Clint Eastwood has been cranking out thriller after thriller over the last few years (True Crime and Absolute Power), and while he'll never be credited with reinventing the genre, he does know what it takes to create an effectively suspenseful and involving storyline. Though it'll never be compared with earlier Eastwood thrillers like In the Line of Fire and the Dirty Harry series, Blood Work is nonetheless an effective and surprising police drama revolving around his character's efforts at solving a brutal case involving a serial killer. Eastwood the director likes to take his time in telling stories, and this is certainly no exception. The story unfolds at a pace that's probably more realistic when it comes to solving crimes. We watch as Eastwood's Terry McCaleb investigates various clues, some leading nowhere. As he works his way towards revealing the identity of the killer, he begins to make some rather startling discoveries (even though he may be done with the past, the past sure isn't done with him). And while it's fairly easy to guess who the killer is (that beard is a fairly shoddy one), that in no way detracts from the enjoyability of the film. Blood Work does, however, feature yet another romance between Eastwood and a much younger woman. And while it didn't bother me too much, the audience I saw the film with couldn't resist giggling and groaning. It would have made far more sense to pair Eastwood up with the character of his doctor, played by Angelica Houston. While even she isn't as old as he is, they are a lot closer in age than the woman he eventually winds up with. And the conclusion is so action packed, it doesn't really fit in with the laid-back pace of the rest of the film. Still, Blood Work is an effective and clearly old-school type thriller that should appeal to older audiences and those who are tired of super fast-paced summer flicks.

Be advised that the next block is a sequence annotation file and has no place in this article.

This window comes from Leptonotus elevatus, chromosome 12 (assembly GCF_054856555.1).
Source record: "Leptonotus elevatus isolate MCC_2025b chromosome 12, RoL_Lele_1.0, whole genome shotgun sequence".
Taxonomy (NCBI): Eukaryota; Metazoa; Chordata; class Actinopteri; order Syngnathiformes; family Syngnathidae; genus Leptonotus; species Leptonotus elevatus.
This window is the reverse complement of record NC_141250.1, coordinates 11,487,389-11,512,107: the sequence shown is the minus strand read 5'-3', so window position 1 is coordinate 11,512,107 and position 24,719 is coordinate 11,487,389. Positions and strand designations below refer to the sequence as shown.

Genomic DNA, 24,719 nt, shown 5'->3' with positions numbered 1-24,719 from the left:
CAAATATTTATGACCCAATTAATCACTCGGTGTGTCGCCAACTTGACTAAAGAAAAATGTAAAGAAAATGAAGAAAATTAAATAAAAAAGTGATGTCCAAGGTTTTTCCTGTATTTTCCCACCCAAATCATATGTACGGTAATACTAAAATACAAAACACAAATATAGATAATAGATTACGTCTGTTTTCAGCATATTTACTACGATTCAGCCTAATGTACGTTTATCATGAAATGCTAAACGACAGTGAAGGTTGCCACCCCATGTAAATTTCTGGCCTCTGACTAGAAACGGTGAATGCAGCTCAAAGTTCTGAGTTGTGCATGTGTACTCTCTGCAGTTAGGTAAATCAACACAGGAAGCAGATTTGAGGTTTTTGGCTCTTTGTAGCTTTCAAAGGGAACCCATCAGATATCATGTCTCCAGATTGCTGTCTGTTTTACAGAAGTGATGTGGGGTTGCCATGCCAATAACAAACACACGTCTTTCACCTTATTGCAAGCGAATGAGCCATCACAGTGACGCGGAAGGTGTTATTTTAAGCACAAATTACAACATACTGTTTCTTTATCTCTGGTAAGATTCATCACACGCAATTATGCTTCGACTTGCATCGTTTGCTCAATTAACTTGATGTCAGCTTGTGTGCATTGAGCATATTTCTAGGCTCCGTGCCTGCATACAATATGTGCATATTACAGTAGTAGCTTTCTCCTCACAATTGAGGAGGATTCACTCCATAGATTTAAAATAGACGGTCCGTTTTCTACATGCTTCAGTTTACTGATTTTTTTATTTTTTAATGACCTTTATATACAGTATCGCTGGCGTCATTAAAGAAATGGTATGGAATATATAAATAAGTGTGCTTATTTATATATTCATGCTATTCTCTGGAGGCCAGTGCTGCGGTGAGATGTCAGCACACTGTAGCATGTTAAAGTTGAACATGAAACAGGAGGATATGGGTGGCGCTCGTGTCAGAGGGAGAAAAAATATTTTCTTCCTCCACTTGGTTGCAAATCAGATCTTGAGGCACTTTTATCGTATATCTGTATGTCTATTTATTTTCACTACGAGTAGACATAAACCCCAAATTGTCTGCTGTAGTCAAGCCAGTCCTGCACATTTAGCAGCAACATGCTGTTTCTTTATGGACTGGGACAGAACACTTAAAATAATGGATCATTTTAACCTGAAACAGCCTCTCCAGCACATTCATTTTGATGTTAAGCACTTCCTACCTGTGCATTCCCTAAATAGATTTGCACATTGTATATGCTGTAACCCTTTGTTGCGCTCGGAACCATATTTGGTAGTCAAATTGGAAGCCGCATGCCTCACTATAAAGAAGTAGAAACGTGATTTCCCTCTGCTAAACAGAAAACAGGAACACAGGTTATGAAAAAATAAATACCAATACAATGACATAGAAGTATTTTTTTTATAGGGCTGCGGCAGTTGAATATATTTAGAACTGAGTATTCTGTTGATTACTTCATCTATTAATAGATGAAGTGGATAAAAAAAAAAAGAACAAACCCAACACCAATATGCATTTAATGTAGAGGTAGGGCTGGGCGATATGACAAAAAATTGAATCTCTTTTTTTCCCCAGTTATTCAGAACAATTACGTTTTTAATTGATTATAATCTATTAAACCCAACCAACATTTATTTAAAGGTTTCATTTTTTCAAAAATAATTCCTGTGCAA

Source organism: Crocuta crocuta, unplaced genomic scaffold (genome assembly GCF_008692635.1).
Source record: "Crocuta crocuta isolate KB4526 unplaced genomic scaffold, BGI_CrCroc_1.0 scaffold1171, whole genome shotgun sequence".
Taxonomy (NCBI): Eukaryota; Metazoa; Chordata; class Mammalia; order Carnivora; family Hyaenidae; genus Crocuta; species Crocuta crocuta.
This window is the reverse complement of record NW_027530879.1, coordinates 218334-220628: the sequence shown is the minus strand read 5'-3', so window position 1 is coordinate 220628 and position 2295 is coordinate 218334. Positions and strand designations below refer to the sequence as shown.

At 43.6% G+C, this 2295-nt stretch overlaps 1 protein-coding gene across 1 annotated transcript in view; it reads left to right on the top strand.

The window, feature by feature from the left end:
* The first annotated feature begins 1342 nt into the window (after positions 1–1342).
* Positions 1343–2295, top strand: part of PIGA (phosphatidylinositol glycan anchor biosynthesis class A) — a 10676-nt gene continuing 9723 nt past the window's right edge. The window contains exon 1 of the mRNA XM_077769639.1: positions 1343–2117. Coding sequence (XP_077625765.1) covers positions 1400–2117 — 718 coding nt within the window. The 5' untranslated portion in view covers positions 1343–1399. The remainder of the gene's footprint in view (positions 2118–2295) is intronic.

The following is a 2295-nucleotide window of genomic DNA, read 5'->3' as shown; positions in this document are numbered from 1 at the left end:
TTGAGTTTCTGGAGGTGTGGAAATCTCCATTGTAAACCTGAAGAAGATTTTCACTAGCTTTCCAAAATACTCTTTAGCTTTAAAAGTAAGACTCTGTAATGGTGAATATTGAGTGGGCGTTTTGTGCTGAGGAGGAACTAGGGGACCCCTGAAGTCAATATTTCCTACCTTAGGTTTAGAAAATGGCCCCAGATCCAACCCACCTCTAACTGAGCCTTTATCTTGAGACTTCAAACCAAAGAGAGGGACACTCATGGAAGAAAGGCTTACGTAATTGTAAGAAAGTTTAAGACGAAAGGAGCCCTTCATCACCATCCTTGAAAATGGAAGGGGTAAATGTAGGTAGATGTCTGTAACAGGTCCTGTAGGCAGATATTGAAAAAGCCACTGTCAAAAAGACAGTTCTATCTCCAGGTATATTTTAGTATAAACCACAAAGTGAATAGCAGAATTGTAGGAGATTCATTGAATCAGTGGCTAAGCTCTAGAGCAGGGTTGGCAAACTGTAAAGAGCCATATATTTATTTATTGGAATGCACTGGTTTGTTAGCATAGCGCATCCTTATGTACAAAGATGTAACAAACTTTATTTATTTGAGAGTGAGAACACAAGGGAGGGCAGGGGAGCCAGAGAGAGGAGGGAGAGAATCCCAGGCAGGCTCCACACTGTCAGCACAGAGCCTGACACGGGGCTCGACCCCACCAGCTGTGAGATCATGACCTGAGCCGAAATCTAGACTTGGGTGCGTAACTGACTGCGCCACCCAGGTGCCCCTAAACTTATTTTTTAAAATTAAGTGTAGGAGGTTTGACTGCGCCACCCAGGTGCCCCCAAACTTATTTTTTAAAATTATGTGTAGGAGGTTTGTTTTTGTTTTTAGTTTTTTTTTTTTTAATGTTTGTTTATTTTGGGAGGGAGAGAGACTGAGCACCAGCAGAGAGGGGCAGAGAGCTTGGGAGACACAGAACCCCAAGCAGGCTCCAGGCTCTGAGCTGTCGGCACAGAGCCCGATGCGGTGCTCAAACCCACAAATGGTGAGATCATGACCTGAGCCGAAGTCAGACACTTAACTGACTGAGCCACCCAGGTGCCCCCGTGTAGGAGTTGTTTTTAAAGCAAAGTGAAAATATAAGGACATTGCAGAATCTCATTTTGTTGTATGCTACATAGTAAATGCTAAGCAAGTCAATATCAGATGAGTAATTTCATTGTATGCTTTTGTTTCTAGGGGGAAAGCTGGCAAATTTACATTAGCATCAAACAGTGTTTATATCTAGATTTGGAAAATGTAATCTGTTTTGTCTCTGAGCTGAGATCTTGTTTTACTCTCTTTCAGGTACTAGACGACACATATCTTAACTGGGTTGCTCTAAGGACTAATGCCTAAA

Million Dollar Baby
Flags of Our Fathers (March 7/07)
Flags of Our Fathers marks filmmaker Clint Eastwood's first war-themed effort since 1986's Heartbreak Ridge, and although the movie suffers from an overlong running time and an unmistakable air of familiarity, the various performances and Eastwood's expectedly intriguing directorial choices make it easy enough to overlook such deficiencies. The film follows three soldiers (Ryan Phillippe's John Bradley, Jesse Bradford's Rene Gagnon, and Adam Beach's Ira Hayes) as they raise the flag at Iwo Jima and subsequently find themselves at the center of a worldwide media circus (Barry Pepper, Paul Walker, and Robert Patrick have small roles as fellow fighters). In employing a non-linear structure - the action oscillates between the battlefield and the soldiers' trials and tribulations back home - screenwriters William Broyles Jr and Paul Haggis have infused the proceedings with a thoroughly uneven vibe that ultimately prevents the film from stepping out of the shadows of thematically-similar forebearers such as Patton and Saving Private Ryan. That being said, there's certainly no denying the impact of the central characters' tumultuous efforts to adjust to their newfound fame - with such sequences anchored by the uniformly superb performances (Beach is particularly strong here). In the end, Flags of Our Fathers remains an entertaining yet strangely forgettable piece of work - ensuring that the film will likely never be added to the pantheon of great war flicks.
Letters from Iwo Jima
Gran Torino (January 19/09)